In essence, we put the wildfire out prematurely through impossibly easy monetary policy, massive bailouts for whom many had no business getting. Everyone was culpable yet not many paid. When zero interest rates didn’t work, they took it another step further through “quantitative easing”. In essence, our fed basically bought mortgage bonds to artificially force rates below the market clearing supply and demand level. To put it simply. THEY SPARED US THE PAIN. I seriously doubt we would find ourselves in this insane election we find ourselves in, had we not fooled ourselves into believing we could finally conquer the economic cycle. Well congratulations, we may have done just that. The problem is, 2% growth is not exactly what the fantasy envisioned.
It is said that economists have predicted 9 out of the last 8 recessions. It’s a cheeky way of saying that no one has a crystal ball. Not even the “experts”. While I don’t wish to hold hands with the soothsayers, I do feel this has to play out in one of 3 ways. Either the false hail Mary forever cured us of long term pain, or….ok forget that one. Let’s say there are 2 ways this likely plays out. The deficits that were a necessary tool in shielding us from the last wildfire,( the one that could have given birth to a GREATER generation) have consequences.
The first scenario is that of the fate, yet to be fully played out in Greece and most of the EU. That is, a day of reckoning that brings on massive deflation. A depression that would make the 1930s look like a gentle squall. For those who aren’t paying attention, this is already playing out in Europe, as they continue to defer their pain. The second scenario which I believe we are smack dab in the middle of is that of accrued pain. That is several decades of poor job growth, weak GDP in the 0-maybe 3% range on a good year. The best way to understand this is to take the real pain that should have lasted 3-5 years and spread it over decades. Another way to understand it is, well, Japan.
Okay, so what does this mean for our future? Going back on my word not to make predictions, here goes. No matter who is president, no matter what these geniuses do, we have a price to pay. The big party is behind us. We have enjoyed a boom in asset prices due to the massive liquidity created by money printing. We will continue to monetize our debt. No matter what armchair quarterbacks are telling you, interest rates have nowhere to go but…….remain where they are. The fed is in a box. They indicate tightening under huge criticism for letting things get this out of hand. However, this is a symbolic gesture. They know that if they raise rates, they will endanger the already weak and deflationary environment. They will raise 1 more time this year. You can go back to last year to see that I predicted no more than 2 rate hikes this year. Higher rates would mean a still higher dollar since we are the best house in a very bad neighborhood. Exports, which are already pathetic, would decline further. Protectionism would ensue, which is already starting to play out. They can’t raise and they can’t NOT raise. Quagmire. So the aforementioned party is due its hangover. Instead of getting it over with, we decided to keep drinking the Kool-aid until it claims what it deserves. Maybe there is a day of reckoning. Maybe not.. Maybe we just take a 5 year hangover and spread it out over 30 years. The latter is my personal view, but at some point the piper gets paid either way. Grandpa say sorry kids.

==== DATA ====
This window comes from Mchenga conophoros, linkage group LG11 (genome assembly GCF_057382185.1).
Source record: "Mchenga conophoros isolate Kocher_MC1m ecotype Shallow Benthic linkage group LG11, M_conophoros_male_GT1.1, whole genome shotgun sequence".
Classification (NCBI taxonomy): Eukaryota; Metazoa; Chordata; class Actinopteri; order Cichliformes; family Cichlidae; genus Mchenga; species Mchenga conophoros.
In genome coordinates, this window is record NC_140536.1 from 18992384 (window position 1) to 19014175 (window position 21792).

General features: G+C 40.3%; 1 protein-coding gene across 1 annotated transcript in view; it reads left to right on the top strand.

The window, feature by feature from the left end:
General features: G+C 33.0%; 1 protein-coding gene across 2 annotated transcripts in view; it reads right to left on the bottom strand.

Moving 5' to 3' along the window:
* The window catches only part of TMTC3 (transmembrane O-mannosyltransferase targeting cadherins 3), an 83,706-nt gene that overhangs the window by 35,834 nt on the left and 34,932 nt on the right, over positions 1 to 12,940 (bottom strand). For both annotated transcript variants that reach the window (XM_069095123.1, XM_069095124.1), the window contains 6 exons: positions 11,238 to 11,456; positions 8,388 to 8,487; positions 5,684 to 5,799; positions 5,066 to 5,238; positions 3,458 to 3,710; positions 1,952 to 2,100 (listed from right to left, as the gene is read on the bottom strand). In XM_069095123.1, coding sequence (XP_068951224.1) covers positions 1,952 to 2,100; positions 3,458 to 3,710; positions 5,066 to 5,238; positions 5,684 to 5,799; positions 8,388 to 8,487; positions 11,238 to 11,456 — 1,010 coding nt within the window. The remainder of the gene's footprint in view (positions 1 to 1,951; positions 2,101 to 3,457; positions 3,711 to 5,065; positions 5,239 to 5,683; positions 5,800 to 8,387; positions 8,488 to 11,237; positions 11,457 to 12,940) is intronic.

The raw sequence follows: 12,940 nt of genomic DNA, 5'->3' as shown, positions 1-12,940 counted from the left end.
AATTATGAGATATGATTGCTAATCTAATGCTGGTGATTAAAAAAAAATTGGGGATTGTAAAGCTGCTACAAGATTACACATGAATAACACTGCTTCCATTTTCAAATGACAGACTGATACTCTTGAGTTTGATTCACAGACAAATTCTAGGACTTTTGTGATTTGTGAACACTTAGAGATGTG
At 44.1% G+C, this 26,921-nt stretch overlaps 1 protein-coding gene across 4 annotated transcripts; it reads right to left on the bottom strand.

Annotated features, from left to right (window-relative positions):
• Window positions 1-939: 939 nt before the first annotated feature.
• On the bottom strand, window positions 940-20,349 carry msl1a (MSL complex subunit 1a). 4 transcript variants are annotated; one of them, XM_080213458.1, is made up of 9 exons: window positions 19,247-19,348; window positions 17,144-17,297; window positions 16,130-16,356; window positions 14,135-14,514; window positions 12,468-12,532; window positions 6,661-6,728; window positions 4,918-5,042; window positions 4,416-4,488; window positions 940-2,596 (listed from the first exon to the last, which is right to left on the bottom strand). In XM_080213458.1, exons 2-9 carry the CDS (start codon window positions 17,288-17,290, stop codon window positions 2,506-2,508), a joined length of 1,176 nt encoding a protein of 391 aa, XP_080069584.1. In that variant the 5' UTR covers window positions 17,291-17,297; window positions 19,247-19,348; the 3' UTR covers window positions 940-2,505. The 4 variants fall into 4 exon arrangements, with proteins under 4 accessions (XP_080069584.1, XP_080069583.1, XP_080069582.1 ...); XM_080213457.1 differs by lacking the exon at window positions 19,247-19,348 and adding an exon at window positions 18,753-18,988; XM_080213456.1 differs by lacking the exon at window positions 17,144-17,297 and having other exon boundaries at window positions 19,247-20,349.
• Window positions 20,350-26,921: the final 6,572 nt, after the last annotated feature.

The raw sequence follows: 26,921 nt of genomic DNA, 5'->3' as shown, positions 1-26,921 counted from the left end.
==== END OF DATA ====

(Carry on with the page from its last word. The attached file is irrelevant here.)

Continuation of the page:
So how do we invest in this unparalleled climate? Do we run to cash as so many have as if cash is somehow the dugout in a tie game and there is no risk? If your team is down 2-0, staying in the dugout is not going to win the game. Cash is nothing but another asset. It’s a bad one too. With inflation running at an albeit tepid 2% or so, cash earns zero. Better put, cash returns negative 2% per year as of late. Stocks and real estate have lost some of their momentum. It doesn’t mean crash. It means, the stimulus is disappearing for the time being and assets are taking a break. Metals are on fire. Some think this is a predictor of inflation. I don’t think so. It may support a mirage of rising assets prices, but real inflation, the kind made of wage push and an overheating economy is laughable. One thing you can bet on, our government will continue to both create and spend more money. This “stimulus” can keep it going, but has lost the punch of the mid 80s and will likely continue to do so.